GJELTEN: But we now have two studies, one in 2007 and one that has just been released, that shows that Americans clearly are becoming less religious. Just to give you one example - in 2007, 71 percent of Americans said they were absolutely certain they believe in God. That number now is down to 63 percent. Most Americans still say they pray at least once a day, but the number who say they seldom or never pray has jumped by five points. Eighteen percent said that in 2007; 23 percent today say they never pray at all. These are somewhat small changes, but they are significant.
GJELTEN: They're significant for two reasons. One because this is not a lot of time - 2007 to 2015 - so these are significant in terms of how much change in a short period of time. The other thing is this was a really big study - 35,000 people - so the margin of error is quite small.
INSKEEP: OK, so when you start slicing up the population, is everybody's religious belief changing or evolving in the same way?
GJELTEN: Everybody seems to be getting less religious. However, there are major differences between men and women, for example. Women are more religious than men, and young people are a lot less religious than older people. For example, the over 50 crowd, 6 in 10 say they pray every day, two-thirds say religion is very important to them. For the youngest group, only 4 out of 10 would say those same things.
INSKEEP: Well, let me ask you about that, Tom, because, of course, younger people get older and it's a truism among people who pay attention to churchgoing that you're born, you grow up, maybe you go to church as a kid, then you go away from the church. Later, you're older, you have kids, you go back to church. Is that just what's happening here?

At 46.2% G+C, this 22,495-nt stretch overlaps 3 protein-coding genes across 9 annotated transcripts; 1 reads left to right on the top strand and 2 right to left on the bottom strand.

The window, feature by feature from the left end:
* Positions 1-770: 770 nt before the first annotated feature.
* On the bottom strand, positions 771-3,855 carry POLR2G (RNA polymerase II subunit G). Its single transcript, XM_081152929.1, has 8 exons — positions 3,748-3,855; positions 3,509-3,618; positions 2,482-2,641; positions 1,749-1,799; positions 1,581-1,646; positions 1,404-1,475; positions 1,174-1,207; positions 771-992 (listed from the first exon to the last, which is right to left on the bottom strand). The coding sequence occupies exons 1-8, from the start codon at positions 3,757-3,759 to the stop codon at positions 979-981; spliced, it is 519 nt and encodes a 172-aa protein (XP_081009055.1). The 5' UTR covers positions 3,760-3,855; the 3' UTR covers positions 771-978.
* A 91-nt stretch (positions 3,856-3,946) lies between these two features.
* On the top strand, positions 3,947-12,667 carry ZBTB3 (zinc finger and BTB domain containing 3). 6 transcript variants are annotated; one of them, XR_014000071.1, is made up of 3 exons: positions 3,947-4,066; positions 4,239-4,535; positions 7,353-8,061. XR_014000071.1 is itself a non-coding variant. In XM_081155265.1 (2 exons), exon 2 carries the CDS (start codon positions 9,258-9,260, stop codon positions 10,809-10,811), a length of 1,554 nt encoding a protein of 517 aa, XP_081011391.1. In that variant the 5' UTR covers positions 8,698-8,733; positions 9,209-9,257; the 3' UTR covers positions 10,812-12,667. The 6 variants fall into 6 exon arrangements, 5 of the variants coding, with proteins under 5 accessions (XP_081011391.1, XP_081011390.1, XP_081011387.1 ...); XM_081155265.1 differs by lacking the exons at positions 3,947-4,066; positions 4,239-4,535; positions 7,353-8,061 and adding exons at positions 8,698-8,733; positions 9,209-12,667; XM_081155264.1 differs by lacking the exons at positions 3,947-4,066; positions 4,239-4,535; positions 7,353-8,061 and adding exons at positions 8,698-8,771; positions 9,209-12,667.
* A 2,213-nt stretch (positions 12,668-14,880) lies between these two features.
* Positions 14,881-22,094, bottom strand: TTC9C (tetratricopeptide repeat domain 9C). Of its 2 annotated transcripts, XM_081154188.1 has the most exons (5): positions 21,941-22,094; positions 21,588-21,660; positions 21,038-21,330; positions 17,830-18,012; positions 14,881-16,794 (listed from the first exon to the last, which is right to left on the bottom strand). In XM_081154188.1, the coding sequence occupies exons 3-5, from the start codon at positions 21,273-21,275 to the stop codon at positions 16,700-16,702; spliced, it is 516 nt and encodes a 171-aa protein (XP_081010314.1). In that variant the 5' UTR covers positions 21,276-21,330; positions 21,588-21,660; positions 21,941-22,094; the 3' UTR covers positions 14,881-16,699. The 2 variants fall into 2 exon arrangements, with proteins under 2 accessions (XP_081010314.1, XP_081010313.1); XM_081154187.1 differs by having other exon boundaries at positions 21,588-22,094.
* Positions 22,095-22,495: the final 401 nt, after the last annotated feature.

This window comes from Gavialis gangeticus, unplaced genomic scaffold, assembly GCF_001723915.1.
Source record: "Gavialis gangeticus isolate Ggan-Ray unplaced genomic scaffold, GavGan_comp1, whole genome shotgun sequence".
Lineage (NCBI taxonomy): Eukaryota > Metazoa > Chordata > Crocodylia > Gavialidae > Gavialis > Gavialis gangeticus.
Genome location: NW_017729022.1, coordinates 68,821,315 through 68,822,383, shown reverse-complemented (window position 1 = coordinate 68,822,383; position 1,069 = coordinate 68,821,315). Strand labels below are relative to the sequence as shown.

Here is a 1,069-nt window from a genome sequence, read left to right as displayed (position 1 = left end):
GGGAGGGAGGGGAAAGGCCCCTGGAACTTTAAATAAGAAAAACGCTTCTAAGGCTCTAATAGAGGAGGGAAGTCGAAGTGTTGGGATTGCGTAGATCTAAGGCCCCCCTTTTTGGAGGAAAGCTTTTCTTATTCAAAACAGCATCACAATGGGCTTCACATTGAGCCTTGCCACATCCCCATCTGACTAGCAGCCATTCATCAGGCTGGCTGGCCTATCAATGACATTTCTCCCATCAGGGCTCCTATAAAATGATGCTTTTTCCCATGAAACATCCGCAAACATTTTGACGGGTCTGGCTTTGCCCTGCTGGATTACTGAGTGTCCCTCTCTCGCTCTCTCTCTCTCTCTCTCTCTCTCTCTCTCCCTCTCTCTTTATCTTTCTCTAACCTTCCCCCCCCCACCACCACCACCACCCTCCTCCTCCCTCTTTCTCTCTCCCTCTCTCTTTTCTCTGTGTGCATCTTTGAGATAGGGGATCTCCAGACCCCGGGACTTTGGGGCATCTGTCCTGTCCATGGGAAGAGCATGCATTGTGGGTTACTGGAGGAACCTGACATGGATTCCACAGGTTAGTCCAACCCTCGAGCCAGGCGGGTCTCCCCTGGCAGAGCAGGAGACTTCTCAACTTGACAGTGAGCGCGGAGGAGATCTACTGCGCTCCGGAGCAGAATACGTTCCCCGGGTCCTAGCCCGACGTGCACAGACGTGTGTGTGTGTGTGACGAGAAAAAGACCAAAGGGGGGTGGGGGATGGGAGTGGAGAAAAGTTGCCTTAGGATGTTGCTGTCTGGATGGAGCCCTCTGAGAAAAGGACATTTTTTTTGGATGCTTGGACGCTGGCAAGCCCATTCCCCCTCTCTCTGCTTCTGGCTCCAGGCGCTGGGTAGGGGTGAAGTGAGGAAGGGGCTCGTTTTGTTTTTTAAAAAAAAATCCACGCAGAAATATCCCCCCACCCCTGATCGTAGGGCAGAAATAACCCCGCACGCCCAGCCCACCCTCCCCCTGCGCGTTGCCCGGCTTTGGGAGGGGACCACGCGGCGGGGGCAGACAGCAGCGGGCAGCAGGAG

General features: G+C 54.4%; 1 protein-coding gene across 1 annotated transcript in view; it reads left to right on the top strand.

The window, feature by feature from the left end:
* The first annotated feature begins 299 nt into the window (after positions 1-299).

GJELTEN: That is a truism and there are data to support that. However, older millennials who were younger millenials in 2007, they're not getting any more religious. In fact, they have become even less religious.
INSKEEP: Wow. Now, is there a connection between people's political beliefs and their religious beliefs?
GJELTEN: Yes, this study looks at people who are not affiliated religiously. They called them the nones. They have no religious affiliation. Right now, that is the single largest religious group in the Democratic Party. If you take another example - evangelical conservatives. Fifty-six percent of evangelical Christians say they are Republican or lean Republican; just 28 percent say they indentify more with the Democrats. And that split is wider today than it was in 2007. So evangelical conservatives, evangelical Protestants, are more likely today to say they're Republican than they were in 2007.
INSKEEP: What is the effect when you have such a difference between the religious beliefs, demographically speaking, of the two political parties?
GJELTEN: I think what we're seeing here is evidence of the growing friction in the American electorate. The people who are religiously affiliated are actually becoming more devout, Steve. People who are unaffiliated are becoming less and less devout, so these differences that we saw in 2007 are becoming more pronounced. The culture wars are playing out in such a way that there is greater polarization along religious lines just as there's greater polarization along political lines.
INSKEEP: Tom, thanks as always.
GJELTEN: You bet.
INSKEEP: That's NPR's Tom Gjelten. Transcript provided by NPR, Copyright NPR.